RICHMOND, Va. (WUSA9) -- Two of the prosecution's witnesses may be doing more to help the defense than the prosecution in the federal corruption trial of former Virginia Governor Bob McDonnell and his wife Maureen.
The prosecution certainly made the point that Bob McDonnell requested a meeting between Jonnie Williams and a Department of Health staff member, but the defense showed that the health employees were just doing their job with that meeting and didn't see any scheme by the governor.
Molly Huffstetler worked for the Department of Health in Virginia and said Tuesday that she and her staff members referred to Jonnie Williams as the "Tic Tac man" because he described putting his nutritional supplement in the form of a Tic Tac.
Huffstetler said she met for an hour with Jonnie Williams, listening to his pitch, a request that came from the governor. But she didn't think much of Jonnie Williams. She had no plans of helping his company and then wrote a "blow off" thank you email to him.
The former Virginia governor spoke briefly to reporters in Richmond on Tuesday
Another prosecution witness, Bob McDonnell's former scheduler Monica Block, testified that state health officials would have never met with Jonnie Williams had the governor not asked for it, but she said she never saw any scheme by the McDonnells.
Block testified that it was Jonnie Williams who made detailed plans to take Maureen McDonnell on a New York shopping spree, commenting on an email she wrote that said Maureen liked Jonnie because he was loaded.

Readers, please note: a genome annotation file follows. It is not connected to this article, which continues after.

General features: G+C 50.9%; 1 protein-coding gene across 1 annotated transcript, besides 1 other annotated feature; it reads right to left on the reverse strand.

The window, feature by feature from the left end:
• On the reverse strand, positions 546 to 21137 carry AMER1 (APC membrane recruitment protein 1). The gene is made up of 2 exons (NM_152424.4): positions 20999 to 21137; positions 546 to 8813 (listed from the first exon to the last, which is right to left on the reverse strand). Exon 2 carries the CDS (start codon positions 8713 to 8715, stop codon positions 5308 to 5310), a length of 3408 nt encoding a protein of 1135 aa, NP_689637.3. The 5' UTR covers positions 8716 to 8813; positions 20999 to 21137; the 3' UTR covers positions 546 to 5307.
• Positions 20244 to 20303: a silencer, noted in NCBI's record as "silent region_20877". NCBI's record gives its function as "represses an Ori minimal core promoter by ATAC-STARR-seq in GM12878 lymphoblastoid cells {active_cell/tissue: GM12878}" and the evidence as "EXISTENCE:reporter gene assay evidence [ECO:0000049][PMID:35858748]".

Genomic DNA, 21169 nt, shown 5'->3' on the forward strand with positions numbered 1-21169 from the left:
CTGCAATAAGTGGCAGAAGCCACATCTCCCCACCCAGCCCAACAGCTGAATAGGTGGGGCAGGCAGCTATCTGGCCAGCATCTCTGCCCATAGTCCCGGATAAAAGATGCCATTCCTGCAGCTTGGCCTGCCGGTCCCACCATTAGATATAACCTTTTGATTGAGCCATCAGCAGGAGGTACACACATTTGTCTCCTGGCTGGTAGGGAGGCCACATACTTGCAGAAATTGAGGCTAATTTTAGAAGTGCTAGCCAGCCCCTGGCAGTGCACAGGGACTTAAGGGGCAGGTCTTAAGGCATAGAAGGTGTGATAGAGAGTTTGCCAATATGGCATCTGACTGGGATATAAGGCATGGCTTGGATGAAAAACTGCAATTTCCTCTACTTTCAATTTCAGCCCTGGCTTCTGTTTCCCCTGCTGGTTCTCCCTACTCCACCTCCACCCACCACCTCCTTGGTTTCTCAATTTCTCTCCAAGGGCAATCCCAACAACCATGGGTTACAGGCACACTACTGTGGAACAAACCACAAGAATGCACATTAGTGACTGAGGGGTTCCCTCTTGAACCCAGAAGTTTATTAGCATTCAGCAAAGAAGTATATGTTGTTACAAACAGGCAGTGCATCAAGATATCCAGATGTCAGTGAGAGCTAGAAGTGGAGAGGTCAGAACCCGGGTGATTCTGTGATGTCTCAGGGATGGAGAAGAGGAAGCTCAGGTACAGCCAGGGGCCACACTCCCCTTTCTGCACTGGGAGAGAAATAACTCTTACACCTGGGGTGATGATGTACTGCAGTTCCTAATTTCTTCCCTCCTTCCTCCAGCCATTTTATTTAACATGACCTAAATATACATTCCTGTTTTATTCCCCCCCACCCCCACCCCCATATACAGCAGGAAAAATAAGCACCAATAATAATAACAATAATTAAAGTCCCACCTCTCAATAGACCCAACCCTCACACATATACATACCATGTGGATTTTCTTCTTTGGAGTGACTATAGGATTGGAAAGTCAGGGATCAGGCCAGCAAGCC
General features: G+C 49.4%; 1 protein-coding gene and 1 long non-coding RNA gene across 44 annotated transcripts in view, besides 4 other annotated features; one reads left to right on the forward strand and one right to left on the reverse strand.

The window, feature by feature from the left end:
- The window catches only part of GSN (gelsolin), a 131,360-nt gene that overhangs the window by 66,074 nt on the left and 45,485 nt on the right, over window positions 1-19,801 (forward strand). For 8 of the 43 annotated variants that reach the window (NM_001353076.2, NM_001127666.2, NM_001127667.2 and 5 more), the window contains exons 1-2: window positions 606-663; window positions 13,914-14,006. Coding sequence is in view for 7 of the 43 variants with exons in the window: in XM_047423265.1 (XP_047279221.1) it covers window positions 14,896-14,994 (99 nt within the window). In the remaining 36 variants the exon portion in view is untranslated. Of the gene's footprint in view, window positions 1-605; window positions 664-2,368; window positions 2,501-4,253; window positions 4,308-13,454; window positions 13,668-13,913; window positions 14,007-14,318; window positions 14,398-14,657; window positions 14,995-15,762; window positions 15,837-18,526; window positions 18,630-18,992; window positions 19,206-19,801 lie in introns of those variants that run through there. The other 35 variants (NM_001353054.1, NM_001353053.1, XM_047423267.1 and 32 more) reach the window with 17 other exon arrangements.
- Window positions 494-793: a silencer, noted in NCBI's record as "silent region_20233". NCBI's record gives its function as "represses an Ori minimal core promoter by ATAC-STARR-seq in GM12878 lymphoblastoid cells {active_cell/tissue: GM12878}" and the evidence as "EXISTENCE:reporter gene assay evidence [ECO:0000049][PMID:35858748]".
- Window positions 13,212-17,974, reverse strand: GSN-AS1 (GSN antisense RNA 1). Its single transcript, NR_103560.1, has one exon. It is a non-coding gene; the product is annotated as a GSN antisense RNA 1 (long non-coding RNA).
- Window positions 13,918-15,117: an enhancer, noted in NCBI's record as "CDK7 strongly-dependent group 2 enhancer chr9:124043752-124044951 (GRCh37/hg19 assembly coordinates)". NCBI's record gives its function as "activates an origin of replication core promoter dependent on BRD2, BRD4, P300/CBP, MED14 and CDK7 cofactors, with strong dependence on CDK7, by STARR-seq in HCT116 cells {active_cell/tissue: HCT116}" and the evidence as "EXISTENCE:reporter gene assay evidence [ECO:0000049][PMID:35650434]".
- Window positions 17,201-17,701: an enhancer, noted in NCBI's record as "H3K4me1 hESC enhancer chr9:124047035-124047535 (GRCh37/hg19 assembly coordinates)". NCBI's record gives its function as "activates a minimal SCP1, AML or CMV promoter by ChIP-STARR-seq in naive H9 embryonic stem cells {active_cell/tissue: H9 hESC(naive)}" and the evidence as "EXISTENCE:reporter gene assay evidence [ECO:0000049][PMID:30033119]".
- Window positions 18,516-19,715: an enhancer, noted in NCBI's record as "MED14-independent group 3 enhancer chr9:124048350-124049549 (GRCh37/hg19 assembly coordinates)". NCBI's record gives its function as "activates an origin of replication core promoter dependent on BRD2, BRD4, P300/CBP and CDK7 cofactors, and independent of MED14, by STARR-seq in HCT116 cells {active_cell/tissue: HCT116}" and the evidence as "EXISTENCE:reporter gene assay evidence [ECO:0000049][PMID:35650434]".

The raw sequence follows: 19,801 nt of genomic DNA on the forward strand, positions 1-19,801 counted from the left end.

Block also said Maureen didn't know the difference between friends and donors and that she had a "blind spot" for that.
VCU Doctor John Clore attended events with Jonnie Williams and said he thought that Antabloc had promise. He said Williams handed him a $25,000 check for for research on the product, something that had never happened before in his life. He handed the check to someone else and the research never happened.
Bob and Maureen McDonnell are accused of accepting more than $165,000 in gifts and loans from Williams in exchange for promoting Star Scientific's products.
Williams, who resigned as chief executive of Star Scientific at the end of last year because of the bad publicity from the McDonnell investigation and other issues, concluded his testimony on Monday.
Williams remained consistent throughout his four separate days in the stand — starting Wednesday at 4:30 p.m. and concluding before Monday's lunch break — in maintaining that his generosity to the McDonnells was for the benefit of his company, dietary supplement maker Star Scientific.
He denied ever having any physical contact with former Virginia first lady Maureen McDonnell and was surprised to hear the the couple may have marital problems.
Williams noted that his entire relationship was business and that he was "always on point" around the governor.
Contributing: Paulina Firozi, USA TODAY